stopbullying.gov

Kathleen Sebelius: New Initiatives To End Bullying

ICTMN Staff
10/21/13

U.S. Department of Health and Human Services Secretary Kathleen Sebelius released the following statement about new initiatives to end bullying in schools across the country.

October is Bullying Prevention Awareness Month—when individuals, families, schools and communities across the nation help to raise awareness about bullying prevention. Bullying remains a widespread problem with nearly 30 percent of adolescents in the U.S. reporting some experience with bullying, whether as the victim, the bully or both. An infographic developed by the Health Resources and Services Administration highlights important facts and information about bullying prevention. We know that there are a number of emotional effects that can result from bullying such as depression and anxiety. There are also physical effects as well, like headaches and stomachaches, and sleep problems. In a special supplement of the Journal of Adolescent Health supported by the Centers for Disease Control and Prevention in collaboration with the Substance Abuse and Mental Health Services Administration, we see how researchers continue to investigate the complex relationship between bullying and suicide. 

But help is available. I am very pleased to highlight a number of exciting activities and initiatives that the U.S. Department of Health and Human Services will be launching during Bullying Prevention Awareness Month.

Media Guidelines for Bullying Prevention

Media coverage of social issues can have a widespread impact on how communities understand and address problems. The Substance Abuse and Mental Health Services Administration has developed media guidelines conveniently located in the newsroom of stopbullying.gov. This guidance offers help to journalists, bloggers, and others to engage in responsible reporting on this important topic.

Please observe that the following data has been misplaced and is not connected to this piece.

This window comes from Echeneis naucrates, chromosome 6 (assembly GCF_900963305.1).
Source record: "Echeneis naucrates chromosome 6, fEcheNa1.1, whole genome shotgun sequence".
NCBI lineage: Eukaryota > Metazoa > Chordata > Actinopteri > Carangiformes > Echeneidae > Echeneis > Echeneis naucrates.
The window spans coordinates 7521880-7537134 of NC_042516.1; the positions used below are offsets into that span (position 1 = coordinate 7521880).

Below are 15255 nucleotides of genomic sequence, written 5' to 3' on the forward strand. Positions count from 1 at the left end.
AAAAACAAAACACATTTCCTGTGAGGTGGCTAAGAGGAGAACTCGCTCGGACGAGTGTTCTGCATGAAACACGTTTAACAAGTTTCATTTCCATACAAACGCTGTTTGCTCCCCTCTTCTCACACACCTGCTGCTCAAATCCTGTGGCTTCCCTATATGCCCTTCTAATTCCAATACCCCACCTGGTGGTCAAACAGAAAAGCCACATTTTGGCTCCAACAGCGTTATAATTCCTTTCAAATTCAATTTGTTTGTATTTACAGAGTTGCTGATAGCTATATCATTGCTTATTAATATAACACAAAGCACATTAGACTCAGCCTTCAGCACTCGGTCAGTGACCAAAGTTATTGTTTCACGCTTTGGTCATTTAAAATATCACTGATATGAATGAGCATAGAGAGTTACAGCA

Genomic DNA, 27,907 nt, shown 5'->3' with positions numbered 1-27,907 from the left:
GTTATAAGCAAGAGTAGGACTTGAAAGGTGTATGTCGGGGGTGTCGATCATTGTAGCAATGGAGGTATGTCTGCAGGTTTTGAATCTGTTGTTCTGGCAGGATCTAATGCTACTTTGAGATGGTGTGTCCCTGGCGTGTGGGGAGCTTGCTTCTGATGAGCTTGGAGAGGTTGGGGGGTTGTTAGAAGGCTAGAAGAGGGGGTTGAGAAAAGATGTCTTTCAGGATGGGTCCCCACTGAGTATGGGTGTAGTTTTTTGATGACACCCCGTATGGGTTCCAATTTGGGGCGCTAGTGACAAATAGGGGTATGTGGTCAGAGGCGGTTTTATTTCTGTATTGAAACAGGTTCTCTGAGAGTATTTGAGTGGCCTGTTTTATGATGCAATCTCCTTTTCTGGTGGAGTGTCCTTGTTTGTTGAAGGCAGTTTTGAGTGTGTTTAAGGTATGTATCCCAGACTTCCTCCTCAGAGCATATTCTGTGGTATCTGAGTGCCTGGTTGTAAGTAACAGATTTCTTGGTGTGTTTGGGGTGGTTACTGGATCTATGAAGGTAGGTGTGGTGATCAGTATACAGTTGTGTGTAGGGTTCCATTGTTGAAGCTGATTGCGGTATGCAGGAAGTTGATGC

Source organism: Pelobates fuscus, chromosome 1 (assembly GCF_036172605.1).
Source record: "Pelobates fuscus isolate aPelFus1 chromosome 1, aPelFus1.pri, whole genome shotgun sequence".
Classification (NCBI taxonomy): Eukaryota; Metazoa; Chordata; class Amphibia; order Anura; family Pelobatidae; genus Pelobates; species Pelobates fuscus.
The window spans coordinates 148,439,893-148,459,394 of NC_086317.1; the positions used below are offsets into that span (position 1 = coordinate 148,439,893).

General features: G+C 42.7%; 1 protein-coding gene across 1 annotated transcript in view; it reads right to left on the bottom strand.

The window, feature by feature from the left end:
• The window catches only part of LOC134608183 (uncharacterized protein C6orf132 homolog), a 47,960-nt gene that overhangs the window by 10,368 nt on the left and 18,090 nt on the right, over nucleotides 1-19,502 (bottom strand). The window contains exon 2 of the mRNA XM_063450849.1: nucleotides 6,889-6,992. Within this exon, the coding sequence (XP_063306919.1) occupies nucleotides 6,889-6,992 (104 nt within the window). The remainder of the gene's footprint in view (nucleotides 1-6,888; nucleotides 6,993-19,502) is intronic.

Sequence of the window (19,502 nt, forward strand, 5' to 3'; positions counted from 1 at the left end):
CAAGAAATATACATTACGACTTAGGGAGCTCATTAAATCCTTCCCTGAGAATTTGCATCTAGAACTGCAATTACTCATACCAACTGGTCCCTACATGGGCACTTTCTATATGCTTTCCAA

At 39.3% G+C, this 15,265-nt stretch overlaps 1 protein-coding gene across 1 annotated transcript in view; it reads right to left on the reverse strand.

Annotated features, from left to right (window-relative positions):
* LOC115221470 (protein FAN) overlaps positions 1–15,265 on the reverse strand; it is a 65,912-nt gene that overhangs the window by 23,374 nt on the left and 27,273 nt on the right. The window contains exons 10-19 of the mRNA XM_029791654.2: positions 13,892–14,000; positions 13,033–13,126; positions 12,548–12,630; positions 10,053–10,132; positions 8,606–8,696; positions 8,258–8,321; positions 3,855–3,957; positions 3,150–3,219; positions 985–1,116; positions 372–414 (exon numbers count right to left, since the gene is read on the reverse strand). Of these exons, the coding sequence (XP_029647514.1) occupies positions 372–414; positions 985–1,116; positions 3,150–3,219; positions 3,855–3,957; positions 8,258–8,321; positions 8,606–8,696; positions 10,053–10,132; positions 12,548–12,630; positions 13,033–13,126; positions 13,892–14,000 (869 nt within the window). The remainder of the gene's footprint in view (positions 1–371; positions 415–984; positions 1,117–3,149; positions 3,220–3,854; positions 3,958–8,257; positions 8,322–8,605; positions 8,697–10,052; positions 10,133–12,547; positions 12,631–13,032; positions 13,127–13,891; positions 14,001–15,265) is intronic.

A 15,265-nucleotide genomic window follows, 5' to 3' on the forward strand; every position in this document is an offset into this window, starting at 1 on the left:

Conversation Starters Mobile App

Later this month, the Substance Abuse and Mental Health Services Administration will release a mobile app for parents to help start conversations with their children about bullying. This app will be available for both Android and Apple platforms. 

Bullying Prevention Training Center

This revamped section of stopbullying.gov provides a one-stop-shop for training materials for educators and community leaders. These new materials, developed by the Health Resources and Services Administration, will be available in late October in our training section on stopbullying.gov.

Successful bullying prevention can’t happen alone! We work closely with the Departments of Education, Justice, and Agriculture, and others, through the Federal Partners in Bullying Prevention; including supporting stopbullying.gov, which continues to be an excellent resource for bullying prevention information. 

We are collaborating with these offices to support youth engagement. Across the country, youth are encouraged to talk about bullying by organizing bullying prevention social and educational events through youth organizations in their communities. Youth can report back on these activities through our Tumblr page.

The Department of Education has issued guidance in the form of a Dear Colleague letter that provides an overview of school districts’ responsibilities under the Individuals with Disabilities Education Act to address bullying of students with disabilities. 

With all of these resources available, it’s a great time to consider how you can help raise awareness about bullying and take action to stop it. Find out the latest policies and laws that are in your state. Teens can find inspiration by visiting our Tumblr site. Tell us what you are going to do by engaging on Facebook, Twitter and Pinterest. And follow along with Bullying Prevention Awareness Month Activities at #StopBullying13.

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Michael Madrid's picture
Michael Madrid
Submitted by Michael Madrid on
Bullying is something that all cultures and races suffer. In the late 60s the Beatles sang, "All you need is love," but in my later years I've come to believe that's not true. All we need is empathy. Once you can walk a mile in someone else's mocassins you'll appreciate their viewpoint more. Bullies are insecure people. Once you realize that it takes away the fear and anxiety they often cause.

Michael Madrid's picture
Michael Madrid
Submitted by Michael Madrid on
Here we are again, one day after this article was posted and there is yet ANOTHER school shooting which injured two students and killed a popular math teacher. The shooter, a middle school student, also took his own life. Bullying is more detrimental than most people realize. We are a nation of bullies and we're not taught to feel empathy for others. This is why the Redskins must change their name: how can we continue to belittle each other for the smallest differences?
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